Fish Are on Antidepressants, Allergy Meds, and a Host of Other Pharmaceuticals

By Eliza Strickland | March 26, 2009 8:49 am

pills medicationThe fish living in rivers around American cities are being medicated, like it or not. A broad new study of fish in five metropolitan areas has shown that fish are contaminated with a cocktail of prescription medications, including pharmaceuticals used to treat depression, bipolar disorder, allergies, high cholesterol, and high blood pressure. Researchers say this new form of pollution, a consequence of our medicated society, may have environmental or health consequences that aren’t yet understood.

Pharmaceuticals end up in drinking water—and in fish—when people take medications and residue passes through their bodies into the sewers. Conventional sewage and drinking water treatment filters out some substances, or at least reduces the concentrations [Chicago Tribune]. But pharmaceutical traces make it through the sewage processing and end up in river water. When fish take in the water through their gills, the chemicals accumulate in their livers and other tissue.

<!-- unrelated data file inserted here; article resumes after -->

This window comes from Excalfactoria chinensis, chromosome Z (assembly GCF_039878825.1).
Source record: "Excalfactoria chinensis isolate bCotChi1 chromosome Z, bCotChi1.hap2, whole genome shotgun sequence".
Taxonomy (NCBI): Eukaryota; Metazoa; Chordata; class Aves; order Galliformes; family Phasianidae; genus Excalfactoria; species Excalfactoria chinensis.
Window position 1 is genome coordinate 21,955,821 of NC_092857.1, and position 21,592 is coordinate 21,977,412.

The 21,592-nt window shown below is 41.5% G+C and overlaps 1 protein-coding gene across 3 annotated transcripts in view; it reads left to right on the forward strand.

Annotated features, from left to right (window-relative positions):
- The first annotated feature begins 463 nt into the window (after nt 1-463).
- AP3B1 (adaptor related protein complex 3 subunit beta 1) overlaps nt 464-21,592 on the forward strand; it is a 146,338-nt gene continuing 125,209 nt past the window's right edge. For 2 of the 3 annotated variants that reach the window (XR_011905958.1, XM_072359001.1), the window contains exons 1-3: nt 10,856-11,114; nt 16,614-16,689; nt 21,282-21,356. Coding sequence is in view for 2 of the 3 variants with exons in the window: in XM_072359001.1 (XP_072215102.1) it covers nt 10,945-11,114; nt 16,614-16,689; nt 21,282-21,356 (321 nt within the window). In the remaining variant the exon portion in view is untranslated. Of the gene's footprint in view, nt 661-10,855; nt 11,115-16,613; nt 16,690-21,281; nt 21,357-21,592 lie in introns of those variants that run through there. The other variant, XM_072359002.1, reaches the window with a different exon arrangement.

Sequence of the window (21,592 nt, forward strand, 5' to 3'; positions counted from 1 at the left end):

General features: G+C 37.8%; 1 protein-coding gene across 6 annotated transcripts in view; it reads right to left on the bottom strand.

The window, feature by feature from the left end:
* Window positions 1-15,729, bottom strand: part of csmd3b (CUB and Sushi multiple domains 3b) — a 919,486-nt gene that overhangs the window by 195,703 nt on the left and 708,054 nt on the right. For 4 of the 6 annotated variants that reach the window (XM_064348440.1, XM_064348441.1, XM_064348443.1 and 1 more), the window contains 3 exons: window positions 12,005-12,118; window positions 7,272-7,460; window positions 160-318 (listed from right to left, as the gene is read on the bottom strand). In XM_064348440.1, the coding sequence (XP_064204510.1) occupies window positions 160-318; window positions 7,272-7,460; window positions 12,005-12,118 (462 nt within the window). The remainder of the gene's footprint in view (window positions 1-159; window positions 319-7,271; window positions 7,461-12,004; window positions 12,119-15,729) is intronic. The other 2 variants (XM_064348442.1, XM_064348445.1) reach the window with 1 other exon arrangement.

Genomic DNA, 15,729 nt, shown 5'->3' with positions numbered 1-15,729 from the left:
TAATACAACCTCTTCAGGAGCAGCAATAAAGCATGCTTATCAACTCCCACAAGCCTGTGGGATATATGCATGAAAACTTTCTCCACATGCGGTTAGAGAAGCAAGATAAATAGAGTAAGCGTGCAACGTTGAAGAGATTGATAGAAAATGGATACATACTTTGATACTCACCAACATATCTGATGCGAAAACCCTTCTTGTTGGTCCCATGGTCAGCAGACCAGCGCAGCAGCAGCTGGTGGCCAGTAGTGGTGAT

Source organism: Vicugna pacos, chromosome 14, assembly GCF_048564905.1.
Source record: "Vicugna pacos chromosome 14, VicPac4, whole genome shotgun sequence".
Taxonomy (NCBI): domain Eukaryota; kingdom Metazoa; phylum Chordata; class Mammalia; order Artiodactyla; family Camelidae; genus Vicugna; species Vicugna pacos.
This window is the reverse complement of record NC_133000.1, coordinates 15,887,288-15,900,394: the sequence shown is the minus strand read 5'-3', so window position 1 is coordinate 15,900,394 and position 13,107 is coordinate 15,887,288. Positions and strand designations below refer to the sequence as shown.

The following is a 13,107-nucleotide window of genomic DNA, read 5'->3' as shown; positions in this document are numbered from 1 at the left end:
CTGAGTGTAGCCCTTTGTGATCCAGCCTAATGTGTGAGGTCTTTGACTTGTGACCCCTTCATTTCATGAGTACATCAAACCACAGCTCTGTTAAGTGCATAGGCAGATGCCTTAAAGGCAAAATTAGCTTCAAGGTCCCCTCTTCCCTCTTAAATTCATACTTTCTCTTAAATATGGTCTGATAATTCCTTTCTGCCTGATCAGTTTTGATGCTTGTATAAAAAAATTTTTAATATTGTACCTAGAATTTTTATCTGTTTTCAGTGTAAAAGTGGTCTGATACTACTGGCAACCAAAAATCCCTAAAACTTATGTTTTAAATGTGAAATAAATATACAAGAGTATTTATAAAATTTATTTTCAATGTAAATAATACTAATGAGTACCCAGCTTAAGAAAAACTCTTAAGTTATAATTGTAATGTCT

For the new study, published in the journal Environmental Toxicology and Chemistry, researchers studied fish from rivers near Chicago, Dallas, Phoenix, Orlando, and Philadelphia, and found traces of seven different drugs and several cosmetic chemicals from soaps. Not a single fish in the control site of New Mexico’s Gila River Wilderness Area tested positive [Scientific American].